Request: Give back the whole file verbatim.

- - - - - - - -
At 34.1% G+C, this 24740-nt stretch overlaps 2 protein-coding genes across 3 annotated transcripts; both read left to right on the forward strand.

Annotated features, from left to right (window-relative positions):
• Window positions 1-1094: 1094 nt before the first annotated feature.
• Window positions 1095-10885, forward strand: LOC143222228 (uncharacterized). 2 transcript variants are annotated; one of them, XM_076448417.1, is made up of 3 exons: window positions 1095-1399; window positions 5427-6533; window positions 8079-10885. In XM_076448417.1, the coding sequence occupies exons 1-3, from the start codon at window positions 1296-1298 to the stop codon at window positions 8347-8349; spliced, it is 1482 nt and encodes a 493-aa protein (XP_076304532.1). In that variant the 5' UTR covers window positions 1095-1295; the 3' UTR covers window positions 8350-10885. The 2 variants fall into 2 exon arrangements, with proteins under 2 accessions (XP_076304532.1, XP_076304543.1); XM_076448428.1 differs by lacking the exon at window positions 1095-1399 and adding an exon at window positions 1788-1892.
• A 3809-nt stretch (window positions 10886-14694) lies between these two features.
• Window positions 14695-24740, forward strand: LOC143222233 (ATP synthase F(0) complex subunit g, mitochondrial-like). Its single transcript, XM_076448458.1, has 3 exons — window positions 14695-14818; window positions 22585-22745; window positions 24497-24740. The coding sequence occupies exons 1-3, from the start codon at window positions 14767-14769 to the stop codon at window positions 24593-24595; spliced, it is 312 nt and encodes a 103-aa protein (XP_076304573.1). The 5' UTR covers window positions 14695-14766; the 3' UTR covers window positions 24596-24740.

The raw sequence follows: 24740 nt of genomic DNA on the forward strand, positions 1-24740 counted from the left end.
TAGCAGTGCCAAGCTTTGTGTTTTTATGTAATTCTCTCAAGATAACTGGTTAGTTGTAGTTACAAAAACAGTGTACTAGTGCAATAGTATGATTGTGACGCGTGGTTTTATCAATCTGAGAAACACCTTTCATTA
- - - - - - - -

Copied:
At 34.1% G+C, this 24740-nt stretch overlaps 2 protein-coding genes across 3 annotated transcripts; both read left to right on the forward strand.

Annotated features, from left to right (window-relative positions):
• Window positions 1-1094: 1094 nt before the first annotated feature.
• Window positions 1095-10885, forward strand: LOC143222228 (uncharacterized). 2 transcript variants are annotated; one of them, XM_076448417.1, is made up of 3 exons: window positions 1095-1399; window positions 5427-6533; window positions 8079-10885. In XM_076448417.1, the coding sequence occupies exons 1-3, from the start codon at window positions 1296-1298 to the stop codon at window positions 8347-8349; spliced, it is 1482 nt and encodes a 493-aa protein (XP_076304532.1). In that variant the 5' UTR covers window positions 1095-1295; the 3' UTR covers window positions 8350-10885. The 2 variants fall into 2 exon arrangements, with proteins under 2 accessions (XP_076304532.1, XP_076304543.1); XM_076448428.1 differs by lacking the exon at window positions 1095-1399 and adding an exon at window positions 1788-1892.
• A 3809-nt stretch (window positions 10886-14694) lies between these two features.
• Window positions 14695-24740, forward strand: LOC143222233 (ATP synthase F(0) complex subunit g, mitochondrial-like). Its single transcript, XM_076448458.1, has 3 exons — window positions 14695-14818; window positions 22585-22745; window positions 24497-24740. The coding sequence occupies exons 1-3, from the start codon at window positions 14767-14769 to the stop codon at window positions 24593-24595; spliced, it is 312 nt and encodes a 103-aa protein (XP_076304573.1). The 5' UTR covers window positions 14695-14766; the 3' UTR covers window positions 24596-24740.

The raw sequence follows: 24740 nt of genomic DNA on the forward strand, positions 1-24740 counted from the left end.
TAGCAGTGCCAAGCTTTGTGTTTTTATGTAATTCTCTCAAGATAACTGGTTAGTTGTAGTTACAAAAACAGTGTACTAGTGCAATAGTATGATTGTGACGCGTGGTTTTATCAATCTGAGAAACACCTTTCATTA